Tonight, I’m heading to the Central NJ Drupal Meetup where the organizers have posed the question of “Three things I learned at DrupalCamp NJ” to be answered in a series of five minute lightning talks. OK, I’m game to participate, here are three things that I have been thinking about…
1) Ray Saltini of Blink Reaction attempted to compress a day long seminar into a hour session, Drupal for Project Managers: What you need to know to be awesome (and beat the curve). Ray gave a history of the rise of Content Management Systems from early database driven sites and how Drupal differs in the order of Content, Functionality and Appearance than other CMS tools. The key factor is that Content is the starting layer for Drupal, rather than Functionality. Also, Display, Layout and Appearance are separate layers, whereas other CMS tools mix will these together (WordPress in my experience). Ray made the key point that the emphasis of Drupal is that content is data. Also, thinking in terms of content/data will guide: 1) your site architecture, 2) your fields, content types, taxonomies, etc. and 3) lead you to using Views to assemble queries for presentation.
Ray’s presentation helped me better explain and contrast Drupal when talking to a prospect last week. It seems somewhat obvious now, but the idea that Drupal is primarily content/data driven is really important concept to be able to explain to folks.
2) I loved the subliminal Libertarian messages (takes one to know one) in Paul M. Jones’ keynote presentation on How to Train Your Manager. Paul spoke about how dysfunctional organizations lead to unreasonable expectations, long hours and general hell for programmers. In response, developers need to stick up for themselves, learn to say no or otherwise explain consequences for taking on extra work. In other words, developers need not get in a co-dependent relationship their managers. They need to take the risk of being labeled “not a team player” or worse, getting fired.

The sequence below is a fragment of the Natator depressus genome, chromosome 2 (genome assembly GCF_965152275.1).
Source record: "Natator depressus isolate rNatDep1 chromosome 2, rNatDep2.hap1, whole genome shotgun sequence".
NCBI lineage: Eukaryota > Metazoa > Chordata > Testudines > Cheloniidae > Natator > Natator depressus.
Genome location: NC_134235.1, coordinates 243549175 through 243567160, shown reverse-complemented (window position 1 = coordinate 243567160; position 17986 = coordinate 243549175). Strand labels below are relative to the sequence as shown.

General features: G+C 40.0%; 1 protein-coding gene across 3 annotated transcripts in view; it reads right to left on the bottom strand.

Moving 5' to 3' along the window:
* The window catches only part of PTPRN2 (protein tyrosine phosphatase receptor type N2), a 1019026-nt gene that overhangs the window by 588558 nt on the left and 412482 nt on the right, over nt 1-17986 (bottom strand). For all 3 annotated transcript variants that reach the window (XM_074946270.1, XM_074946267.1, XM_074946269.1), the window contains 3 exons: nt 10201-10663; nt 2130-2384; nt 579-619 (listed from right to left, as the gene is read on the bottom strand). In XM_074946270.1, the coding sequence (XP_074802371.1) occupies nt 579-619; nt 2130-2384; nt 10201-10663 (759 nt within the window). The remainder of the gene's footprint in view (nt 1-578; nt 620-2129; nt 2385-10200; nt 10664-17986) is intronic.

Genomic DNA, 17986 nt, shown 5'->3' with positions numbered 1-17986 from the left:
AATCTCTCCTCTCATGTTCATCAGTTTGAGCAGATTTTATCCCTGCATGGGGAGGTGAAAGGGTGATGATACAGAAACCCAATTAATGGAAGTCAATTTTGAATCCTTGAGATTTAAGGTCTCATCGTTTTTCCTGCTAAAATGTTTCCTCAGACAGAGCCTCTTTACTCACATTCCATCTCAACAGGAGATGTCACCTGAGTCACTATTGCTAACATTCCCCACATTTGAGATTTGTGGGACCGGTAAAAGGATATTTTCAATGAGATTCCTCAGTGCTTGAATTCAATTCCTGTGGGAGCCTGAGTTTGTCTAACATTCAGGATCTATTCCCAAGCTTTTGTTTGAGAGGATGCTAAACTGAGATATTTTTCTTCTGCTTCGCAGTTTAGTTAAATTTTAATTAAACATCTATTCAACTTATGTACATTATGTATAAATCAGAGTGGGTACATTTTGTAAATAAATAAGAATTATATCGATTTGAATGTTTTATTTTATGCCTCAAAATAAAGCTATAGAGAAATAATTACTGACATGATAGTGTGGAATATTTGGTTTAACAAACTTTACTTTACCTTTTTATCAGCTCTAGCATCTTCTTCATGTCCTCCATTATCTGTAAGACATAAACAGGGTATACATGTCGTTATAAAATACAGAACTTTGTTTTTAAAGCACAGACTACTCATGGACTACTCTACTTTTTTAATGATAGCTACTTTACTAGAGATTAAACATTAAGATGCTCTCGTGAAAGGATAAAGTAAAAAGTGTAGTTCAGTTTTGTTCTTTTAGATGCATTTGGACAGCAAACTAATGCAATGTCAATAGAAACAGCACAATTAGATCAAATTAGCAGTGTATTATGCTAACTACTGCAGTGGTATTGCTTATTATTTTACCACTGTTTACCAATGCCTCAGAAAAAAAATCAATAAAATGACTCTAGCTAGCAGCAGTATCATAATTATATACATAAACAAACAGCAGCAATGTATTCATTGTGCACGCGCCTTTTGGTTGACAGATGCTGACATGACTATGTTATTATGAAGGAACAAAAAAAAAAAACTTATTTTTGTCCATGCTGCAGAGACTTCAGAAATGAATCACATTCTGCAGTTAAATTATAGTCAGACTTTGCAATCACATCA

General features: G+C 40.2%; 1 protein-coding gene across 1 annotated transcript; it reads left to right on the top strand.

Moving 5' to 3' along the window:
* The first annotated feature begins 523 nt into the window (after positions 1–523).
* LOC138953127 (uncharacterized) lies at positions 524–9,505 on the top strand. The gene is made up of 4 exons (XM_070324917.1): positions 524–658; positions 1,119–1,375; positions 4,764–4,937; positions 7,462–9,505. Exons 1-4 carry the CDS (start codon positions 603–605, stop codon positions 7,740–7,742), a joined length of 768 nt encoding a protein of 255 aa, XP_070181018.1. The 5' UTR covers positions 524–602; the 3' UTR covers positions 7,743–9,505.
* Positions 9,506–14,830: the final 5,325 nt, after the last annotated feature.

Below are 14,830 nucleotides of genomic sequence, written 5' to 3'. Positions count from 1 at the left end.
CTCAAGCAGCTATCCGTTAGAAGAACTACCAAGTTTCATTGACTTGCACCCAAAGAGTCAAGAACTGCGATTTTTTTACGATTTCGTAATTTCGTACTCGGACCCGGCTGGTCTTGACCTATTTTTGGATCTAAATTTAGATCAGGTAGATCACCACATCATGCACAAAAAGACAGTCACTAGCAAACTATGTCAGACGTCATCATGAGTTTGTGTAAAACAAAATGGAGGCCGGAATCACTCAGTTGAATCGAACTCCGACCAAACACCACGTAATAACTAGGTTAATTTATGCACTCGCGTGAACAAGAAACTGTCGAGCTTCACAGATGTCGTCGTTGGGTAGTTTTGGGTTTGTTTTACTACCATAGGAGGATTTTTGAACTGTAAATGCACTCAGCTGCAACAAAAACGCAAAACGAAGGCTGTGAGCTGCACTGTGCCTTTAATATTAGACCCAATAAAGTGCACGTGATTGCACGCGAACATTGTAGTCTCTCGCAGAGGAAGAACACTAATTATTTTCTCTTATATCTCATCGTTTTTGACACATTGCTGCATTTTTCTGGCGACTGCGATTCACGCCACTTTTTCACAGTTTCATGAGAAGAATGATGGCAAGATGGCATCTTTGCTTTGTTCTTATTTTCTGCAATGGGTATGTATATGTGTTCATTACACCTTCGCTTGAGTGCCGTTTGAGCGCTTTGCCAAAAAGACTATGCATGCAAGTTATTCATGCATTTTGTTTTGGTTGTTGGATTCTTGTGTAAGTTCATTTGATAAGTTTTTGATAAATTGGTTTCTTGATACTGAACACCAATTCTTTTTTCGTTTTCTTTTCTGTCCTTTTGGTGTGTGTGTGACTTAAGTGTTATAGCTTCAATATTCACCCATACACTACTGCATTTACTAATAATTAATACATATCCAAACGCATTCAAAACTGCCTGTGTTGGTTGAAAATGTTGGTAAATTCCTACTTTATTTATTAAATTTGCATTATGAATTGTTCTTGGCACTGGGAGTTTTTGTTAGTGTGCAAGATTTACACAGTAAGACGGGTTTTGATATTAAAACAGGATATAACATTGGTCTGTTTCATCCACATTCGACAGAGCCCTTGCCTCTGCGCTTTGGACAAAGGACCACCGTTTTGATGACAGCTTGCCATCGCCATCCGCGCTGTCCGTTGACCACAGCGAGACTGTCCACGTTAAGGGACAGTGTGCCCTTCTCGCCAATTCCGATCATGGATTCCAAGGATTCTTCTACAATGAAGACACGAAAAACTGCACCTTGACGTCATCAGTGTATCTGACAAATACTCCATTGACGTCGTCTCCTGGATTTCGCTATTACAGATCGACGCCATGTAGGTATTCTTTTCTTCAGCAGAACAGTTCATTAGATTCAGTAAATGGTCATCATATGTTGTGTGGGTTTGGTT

The audience seemed genuinely enthusiastic about the idea of sticking up for yourself in your work and I think his advice (including not being in debt and having savings) was generally great.
For me, I need to make sure that the sales/manager part of myself is in tune with the designer/developer portion of myself (and my colleagues) doing the work. I think there is also a lot to be said for sticking up for your ideas, your employees and your business as a whole when dealing with a difficult client. It need not be confrontational, but better to communicate problems you are having than let bad feelings simmer.
3) Finally, I had the opportunity to give a lift to camp to Doug Vann, an out of town visitor, who told me about the recently released fork of Drupal known as Backdrop CMS. Backdrop was forked from a development version of Drupal 8 before much of the code was rewritten. Apparently, some contributors of key modules were unhappy with the effort required to rewrite their code for Drupal 8, as well as the overall enterprise level approach that Drupal 8 is taking.
Backdrop will instead be focused on small to medium sized organizations and I think seen as more a continuation of Drupal 7 than the giant leap of Drupal 8. I don’t know enough about either Drupal 8 or Backdrop to pass judgement on the suitability of either project, but I think it is good to have a Drupal flavored alternative going forward.
So there you have it! Three things I learned from DrupalCamp NJ. Overall, I think the camp was awesome, I got to meet some cool people and came away with more enthusiasm about Drupal and what we can accomplish in Web development in general.
What did you learn at DrupalCamp NJ?
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About Dana Hutchins
Dana is founder of Inforest Communications and has over fifteen years of Web design and development experience. Dana is involved in all aspects of business development and marketing of the firm, including serving as primary consultant on Internet and Web strategy to Inforest clients. His Web development responsibilities are primarily focused on writing custom modules,themes and plugins to make Drupal and WordPress sites run and look better. He also writes custom Web applications that have been used in online calendaring, e-commerce and surveys.
Dana’s favorite programming acronyms are PHP, MySQL, CSS3, HTML5 and jQuery. However, what really gets him excited is the opportunity to use these tools to build Web sites that solve business needs and create new opportunities for his clients.